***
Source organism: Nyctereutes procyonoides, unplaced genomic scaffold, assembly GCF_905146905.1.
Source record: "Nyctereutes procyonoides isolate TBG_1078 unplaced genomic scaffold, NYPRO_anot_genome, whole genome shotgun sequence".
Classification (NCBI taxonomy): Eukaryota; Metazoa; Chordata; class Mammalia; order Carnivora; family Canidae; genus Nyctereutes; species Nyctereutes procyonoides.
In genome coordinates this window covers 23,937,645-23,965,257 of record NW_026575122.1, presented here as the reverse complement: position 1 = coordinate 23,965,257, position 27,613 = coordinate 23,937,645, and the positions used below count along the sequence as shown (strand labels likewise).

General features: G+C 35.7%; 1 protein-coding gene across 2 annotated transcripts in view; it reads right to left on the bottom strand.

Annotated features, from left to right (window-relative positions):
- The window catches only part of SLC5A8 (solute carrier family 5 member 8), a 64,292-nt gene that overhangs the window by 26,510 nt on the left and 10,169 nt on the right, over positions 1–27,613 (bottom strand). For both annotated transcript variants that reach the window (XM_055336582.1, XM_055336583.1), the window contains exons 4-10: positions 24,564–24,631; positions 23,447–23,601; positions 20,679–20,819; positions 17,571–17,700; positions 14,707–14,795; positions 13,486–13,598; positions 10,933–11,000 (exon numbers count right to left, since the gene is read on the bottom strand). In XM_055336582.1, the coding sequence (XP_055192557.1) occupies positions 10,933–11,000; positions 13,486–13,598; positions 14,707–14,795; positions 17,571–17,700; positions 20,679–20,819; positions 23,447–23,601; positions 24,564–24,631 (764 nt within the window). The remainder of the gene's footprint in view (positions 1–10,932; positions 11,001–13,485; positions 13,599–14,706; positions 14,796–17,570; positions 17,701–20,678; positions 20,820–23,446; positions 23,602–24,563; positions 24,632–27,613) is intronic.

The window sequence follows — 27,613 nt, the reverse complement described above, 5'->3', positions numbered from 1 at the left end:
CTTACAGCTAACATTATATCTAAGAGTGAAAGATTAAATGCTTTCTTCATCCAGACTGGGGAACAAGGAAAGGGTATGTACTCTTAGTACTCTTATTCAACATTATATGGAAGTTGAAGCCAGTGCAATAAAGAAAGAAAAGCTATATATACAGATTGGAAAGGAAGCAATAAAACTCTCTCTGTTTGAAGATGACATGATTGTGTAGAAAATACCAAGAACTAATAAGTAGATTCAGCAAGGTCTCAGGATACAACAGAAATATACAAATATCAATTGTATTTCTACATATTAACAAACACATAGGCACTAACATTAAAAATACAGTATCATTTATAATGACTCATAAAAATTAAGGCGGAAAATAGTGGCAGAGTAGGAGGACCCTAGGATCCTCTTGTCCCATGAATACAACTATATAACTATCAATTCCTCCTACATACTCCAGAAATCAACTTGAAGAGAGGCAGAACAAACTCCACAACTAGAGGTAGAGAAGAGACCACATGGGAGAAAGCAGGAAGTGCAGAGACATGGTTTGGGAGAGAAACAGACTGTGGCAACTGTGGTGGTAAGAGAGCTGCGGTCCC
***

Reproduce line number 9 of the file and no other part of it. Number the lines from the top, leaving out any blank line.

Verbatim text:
CTTACAGCTAACATTATATCTAAGAGTGAAAGATTAAATGCTTTCTTCATCCAGACTGGGGAACAAGGAAAGGGTATGTACTCTTAGTACTCTTATTCAACATTATATGGAAGTTGAAGCCAGTGCAATAAAGAAAGAAAAGCTATATATACAGATTGGAAAGGAAGCAATAAAACTCTCTCTGTTTGAAGATGACATGATTGTGTAGAAAATACCAAGAACTAATAAGTAGATTCAGCAAGGTCTCAGGATACAACAGAAATATACAAATATCAATTGTATTTCTACATATTAACAAACACATAGGCACTAACATTAAAAATACAGTATCATTTATAATGACTCATAAAAATTAAGGCGGAAAATAGTGGCAGAGTAGGAGGACCCTAGGATCCTCTTGTCCCATGAATACAACTATATAACTATCAATTCCTCCTACATACTCCAGAAATCAACTTGAAGAGAGGCAGAACAAACTCCACAACTAGAGGTAGAGAAGAGACCACATGGGAGAAAGCAGGAAGTGCAGAGACATGGTTTGGGAGAGAAACAGACTGTGGCAACTGTGGTGGTAAGAGAGCTGCGGTCCC